The Associated Press

Even as big airlines are beginning to successfully rein in labor
costs — $1 billion in annual concessions from Delta’s
pilots being the latest example — soaring fuel expenses are
essentially negating their effects, leaving many of the carriers in
perilous financial shape.

“It’s like they’re all treading water, but
they’ve got 100 pound weights around their necks,” said
airline consultant Robert Mann of Port Washington, N.Y. “You
can only do it for so long.”

As a result of cutbacks in recent years, labor expenses for the
airline industry as a whole are about the same today as they were a
decade ago at about 34 percent of total costs, according to the Air
Transport Association.

But that masks the differences between high-cost carriers such
as Delta Air Lines Inc. and UAL Corp.’s United Airlines, and
competitors such as Southwest Airlines Co. and JetBlue Airways
Corp. that pay workers lower wages.

And while all carriers have been hit by higher fuel costs that
Mann says will account for about 17 percent of industrywide
operating costs in 2004 — up from 12 percent in 2002 —
executives of high-cost airlines face the most pressure to find
other ways to cut costs.

For Delta, that meant winning an agreement late Tuesday from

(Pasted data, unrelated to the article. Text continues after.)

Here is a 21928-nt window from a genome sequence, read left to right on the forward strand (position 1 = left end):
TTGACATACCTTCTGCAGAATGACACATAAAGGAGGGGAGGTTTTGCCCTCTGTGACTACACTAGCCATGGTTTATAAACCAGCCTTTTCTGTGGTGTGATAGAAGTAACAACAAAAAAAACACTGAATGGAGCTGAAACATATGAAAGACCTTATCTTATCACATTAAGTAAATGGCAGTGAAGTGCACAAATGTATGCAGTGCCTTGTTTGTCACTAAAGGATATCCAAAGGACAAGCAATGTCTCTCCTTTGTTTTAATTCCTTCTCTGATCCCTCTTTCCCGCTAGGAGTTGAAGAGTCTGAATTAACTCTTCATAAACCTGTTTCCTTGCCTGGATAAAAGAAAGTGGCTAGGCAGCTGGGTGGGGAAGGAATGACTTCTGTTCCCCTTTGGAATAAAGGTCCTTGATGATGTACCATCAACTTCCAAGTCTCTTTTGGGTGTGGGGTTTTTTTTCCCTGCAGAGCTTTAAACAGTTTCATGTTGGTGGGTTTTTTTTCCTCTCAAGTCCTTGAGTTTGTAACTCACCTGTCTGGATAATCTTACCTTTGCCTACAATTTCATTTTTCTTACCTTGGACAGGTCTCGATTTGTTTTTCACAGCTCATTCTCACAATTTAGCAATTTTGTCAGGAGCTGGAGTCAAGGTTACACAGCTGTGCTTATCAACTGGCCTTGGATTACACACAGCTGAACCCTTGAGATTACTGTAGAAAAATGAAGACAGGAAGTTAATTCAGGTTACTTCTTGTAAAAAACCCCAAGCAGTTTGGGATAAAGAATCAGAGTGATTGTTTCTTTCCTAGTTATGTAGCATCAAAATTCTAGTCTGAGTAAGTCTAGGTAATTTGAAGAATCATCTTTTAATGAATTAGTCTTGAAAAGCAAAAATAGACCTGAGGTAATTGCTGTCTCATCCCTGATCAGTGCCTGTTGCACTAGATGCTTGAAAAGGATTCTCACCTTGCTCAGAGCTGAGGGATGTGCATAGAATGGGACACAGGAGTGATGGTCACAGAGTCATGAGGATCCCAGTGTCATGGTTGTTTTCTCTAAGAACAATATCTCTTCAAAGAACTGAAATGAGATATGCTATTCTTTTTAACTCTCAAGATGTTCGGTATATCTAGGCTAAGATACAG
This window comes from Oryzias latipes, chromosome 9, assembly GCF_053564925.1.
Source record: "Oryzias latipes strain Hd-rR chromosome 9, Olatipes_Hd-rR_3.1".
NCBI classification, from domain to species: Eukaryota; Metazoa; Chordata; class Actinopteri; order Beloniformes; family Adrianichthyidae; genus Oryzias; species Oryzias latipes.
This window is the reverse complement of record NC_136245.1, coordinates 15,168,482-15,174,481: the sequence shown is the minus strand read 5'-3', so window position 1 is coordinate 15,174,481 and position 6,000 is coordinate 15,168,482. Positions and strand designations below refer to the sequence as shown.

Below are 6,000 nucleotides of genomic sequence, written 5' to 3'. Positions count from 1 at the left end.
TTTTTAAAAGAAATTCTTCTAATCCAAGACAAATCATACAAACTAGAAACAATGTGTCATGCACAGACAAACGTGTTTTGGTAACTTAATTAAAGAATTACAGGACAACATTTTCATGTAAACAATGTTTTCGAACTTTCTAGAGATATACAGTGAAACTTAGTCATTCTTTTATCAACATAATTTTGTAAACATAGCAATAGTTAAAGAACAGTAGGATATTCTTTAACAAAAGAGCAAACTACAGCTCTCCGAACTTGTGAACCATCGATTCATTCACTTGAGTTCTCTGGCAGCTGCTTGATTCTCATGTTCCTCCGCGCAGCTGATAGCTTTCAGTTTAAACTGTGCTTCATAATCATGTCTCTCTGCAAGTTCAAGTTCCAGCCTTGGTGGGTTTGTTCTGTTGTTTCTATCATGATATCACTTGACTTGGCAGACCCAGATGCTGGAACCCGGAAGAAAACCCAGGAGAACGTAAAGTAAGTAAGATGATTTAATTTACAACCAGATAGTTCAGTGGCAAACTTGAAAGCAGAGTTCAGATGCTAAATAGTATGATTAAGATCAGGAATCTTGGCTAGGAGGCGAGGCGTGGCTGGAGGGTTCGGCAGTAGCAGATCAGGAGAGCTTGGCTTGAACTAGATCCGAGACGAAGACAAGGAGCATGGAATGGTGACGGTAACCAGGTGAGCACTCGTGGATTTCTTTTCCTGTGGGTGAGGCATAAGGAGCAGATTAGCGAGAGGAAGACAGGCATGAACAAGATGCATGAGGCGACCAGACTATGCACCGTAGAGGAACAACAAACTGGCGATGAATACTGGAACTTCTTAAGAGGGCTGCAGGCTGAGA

negotiators for its pilot union for a new contract that calls for a
32.5 percent wage cut effective Dec. 1 and no raises for the rest
of the five-year pact. The airline’s roughly 7,000 pilots,
some of whom earn as much as $300,000 per year, must still vote on
the contract.

Analysts said the Delta pact, following earlier labor cost cuts
at bankrupt carriers UAL and US Airways Group Inc., increases the
pressure on Continental Airlines Inc. and Northwest Airlines Corp.
to squeeze concessions from workers.

After slashing its annual costs by $5 billion — more than
half of which came from labor — UAL is now seeking an
additional $1 billion in savings, much of which is likely to come
through layoffs at its United Airlines unit.

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